Bundle a Screencasting Program

Thursday, February 01, 2007

Bundle a Screencasting Program With Every New Mac Sold

Apple Inc.'s greatest asset can be found nowhere on its Cupertino campus. The greatest asset of Apple is the creativity, knowledge and enthusiasm of the users of Apple's products. This diffuse asset, already the fire stoking Apple's engine, can be harnessed even further. How? By bundling a screencasting program with every new Mac sold.

Go to any Apple user group meeting and you'll see the fervor with which Mac enthusiasts explain things. While it's fine for the cognoscenti to sharpen each others' minds in this way, the real excitement happens when one Mac enthusiast creates a free screencast that the entire world of Mac users can learn from.

Mac users should not have to pay for the privilege of teaching each other. The percent of Mac users who have ever created a screencast is well below one percent. That won't do. We need to boost that to two percent, and then five percent and then ten percent.

Witness the last time Apple bundled software to unleash creativity. HyperCard took the world by storm in the mid-1980's. Earlier, Applesoft BASIC provided the foundation for the entire Apple II ecosystem.

When you give people great tools, they make things. They get in the habit of making things. They show their friends how to make things.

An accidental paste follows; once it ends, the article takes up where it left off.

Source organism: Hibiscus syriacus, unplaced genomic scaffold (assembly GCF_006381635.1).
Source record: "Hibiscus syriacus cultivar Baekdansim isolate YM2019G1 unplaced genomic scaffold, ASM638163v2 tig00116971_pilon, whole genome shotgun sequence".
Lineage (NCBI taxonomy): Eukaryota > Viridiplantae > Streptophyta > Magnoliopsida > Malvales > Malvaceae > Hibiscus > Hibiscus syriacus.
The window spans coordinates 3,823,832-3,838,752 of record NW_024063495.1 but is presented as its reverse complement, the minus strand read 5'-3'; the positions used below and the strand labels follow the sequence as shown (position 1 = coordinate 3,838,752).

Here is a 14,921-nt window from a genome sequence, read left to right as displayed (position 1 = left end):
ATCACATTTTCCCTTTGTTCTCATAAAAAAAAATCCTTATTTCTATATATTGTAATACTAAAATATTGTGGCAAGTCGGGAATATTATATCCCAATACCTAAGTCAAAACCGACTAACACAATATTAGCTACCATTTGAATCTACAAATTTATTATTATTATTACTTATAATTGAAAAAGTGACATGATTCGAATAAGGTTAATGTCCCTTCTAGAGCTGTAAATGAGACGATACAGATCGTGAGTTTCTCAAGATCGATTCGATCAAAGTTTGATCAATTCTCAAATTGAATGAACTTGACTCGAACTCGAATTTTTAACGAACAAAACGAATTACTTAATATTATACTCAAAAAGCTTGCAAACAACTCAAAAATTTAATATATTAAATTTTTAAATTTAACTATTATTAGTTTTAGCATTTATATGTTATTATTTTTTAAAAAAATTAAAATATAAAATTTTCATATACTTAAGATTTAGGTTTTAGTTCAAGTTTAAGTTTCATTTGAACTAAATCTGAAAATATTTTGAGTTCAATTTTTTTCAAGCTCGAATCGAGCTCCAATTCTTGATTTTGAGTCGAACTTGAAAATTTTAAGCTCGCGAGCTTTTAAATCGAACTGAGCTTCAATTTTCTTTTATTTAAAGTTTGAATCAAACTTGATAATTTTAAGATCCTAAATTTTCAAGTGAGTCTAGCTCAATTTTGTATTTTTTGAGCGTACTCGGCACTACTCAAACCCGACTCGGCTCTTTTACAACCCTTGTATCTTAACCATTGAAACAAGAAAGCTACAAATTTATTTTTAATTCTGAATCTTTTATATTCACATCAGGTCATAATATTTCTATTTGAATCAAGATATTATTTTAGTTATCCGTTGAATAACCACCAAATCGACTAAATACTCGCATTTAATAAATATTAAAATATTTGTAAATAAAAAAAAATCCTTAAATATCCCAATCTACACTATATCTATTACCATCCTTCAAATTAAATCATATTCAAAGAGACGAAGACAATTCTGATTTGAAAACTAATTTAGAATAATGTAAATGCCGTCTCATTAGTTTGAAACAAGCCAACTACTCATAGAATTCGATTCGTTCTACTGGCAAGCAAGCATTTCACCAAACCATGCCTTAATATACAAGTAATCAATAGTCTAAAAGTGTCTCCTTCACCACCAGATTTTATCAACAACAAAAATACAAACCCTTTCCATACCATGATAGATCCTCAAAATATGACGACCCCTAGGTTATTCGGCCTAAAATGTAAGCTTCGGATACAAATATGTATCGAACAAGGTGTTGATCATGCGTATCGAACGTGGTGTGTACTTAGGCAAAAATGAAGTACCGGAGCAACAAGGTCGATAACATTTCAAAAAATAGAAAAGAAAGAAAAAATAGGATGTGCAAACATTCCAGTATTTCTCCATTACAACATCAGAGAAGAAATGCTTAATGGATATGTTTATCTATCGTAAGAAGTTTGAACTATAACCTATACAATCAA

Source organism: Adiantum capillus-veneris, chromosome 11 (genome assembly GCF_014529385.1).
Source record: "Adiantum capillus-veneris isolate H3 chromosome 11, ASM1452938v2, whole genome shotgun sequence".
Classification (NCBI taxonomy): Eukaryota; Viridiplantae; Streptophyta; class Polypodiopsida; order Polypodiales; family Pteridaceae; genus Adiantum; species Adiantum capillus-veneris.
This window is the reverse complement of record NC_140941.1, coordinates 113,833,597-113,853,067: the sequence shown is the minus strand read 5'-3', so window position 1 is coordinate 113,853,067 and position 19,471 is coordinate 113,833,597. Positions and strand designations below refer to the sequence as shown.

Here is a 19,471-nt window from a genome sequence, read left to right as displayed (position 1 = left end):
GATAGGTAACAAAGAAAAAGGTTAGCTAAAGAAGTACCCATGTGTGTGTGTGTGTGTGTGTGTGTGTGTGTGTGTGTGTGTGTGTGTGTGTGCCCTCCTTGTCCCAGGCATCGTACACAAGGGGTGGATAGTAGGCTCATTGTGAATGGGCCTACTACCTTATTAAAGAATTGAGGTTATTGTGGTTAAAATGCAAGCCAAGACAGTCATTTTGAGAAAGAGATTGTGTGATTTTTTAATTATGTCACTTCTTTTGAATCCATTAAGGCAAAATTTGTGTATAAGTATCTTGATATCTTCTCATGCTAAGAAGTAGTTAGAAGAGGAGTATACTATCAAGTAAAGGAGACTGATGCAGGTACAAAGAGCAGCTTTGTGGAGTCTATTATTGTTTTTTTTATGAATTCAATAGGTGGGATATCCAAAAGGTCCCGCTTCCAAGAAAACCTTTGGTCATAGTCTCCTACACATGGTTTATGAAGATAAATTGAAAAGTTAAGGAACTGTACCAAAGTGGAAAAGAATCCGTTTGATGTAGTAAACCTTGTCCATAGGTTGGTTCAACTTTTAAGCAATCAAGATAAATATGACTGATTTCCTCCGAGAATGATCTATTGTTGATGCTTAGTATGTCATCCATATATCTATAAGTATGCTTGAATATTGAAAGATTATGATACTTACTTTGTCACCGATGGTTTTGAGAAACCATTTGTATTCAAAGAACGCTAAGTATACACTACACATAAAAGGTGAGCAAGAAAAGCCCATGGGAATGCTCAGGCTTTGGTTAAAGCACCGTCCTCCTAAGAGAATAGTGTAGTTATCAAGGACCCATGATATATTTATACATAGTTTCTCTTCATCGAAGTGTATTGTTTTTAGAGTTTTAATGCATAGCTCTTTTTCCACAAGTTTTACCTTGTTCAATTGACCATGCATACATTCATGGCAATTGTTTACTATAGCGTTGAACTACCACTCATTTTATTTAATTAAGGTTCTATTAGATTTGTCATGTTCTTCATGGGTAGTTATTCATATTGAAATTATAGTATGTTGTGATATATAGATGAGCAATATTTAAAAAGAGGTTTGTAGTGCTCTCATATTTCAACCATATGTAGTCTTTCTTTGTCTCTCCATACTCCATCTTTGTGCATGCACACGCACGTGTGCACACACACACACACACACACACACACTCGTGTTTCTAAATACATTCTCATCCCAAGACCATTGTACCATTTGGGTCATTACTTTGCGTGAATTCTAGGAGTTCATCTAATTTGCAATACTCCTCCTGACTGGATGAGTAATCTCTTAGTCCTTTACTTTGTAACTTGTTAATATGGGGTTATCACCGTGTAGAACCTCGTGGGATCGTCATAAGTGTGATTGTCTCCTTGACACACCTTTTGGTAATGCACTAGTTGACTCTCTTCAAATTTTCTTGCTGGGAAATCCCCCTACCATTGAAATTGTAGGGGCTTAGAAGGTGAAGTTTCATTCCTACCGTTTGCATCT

If a screencasting program were bundled with every new Mac, college classes on videoblogging and multimedia can require all students in the class to produce screencasts. Likewise, screencast creation can become a staple part of many other community service opportunities.

The word screencast itself would become better known by the public if a screencasting program were bundled with the Mac. A logical outcome of bundling would be annual awards that recognize the best in screencasting. Such recognitions would advance the art of screencasting.

The old aphorism that a picture is worth a thousand words applies with multiple force to a screencast. A well-made screencast transfers understanding from one human mind to another.

Consider, too, that screencasts can be uploaded to the web at no charge. With screencasting software bundled with all new Macs, and free web hosting available from multiple sources, all major obstacles are removed from giving screencasting a try.

Let it be known far and wide that the best screencasters in the world are on the Mac platform. Why? Because someone at Apple was smart enough to bundle a screencasting program with every Mac sold.

Have you ever experienced an "aha" moment when everything seemed to make sense? In watching several screencasts this past week, the "aha" experienced happened to me several times.

And from these aha moments I knew I needed to become a more vocal proponent of screencasting. Just as books should not be copied by hand by monks, screencasts should not be created by the few. Let the screencasting printing press begin by putting the tool in as many hands as possible.

Phil Shapiro

The author works as a public geek at the Takoma Park Maryland Library, answering people's Internet questions and teaching classes on videobloggging and digital storytelling. He is the creator of the Infinite Museum Google Sketchup screencasts and has served as president of the Virginia Macintosh Users Group. In the summer of 2006 he invented "rosetimes," a video form for conducting Charlie Rose-style interviews over the Internet.

Screencast tag on del.icio.us.

He can be reached at pshapiro@his.com


(This article may be reprinted in any Apple user group newsletter or any other not-for-profit publication.)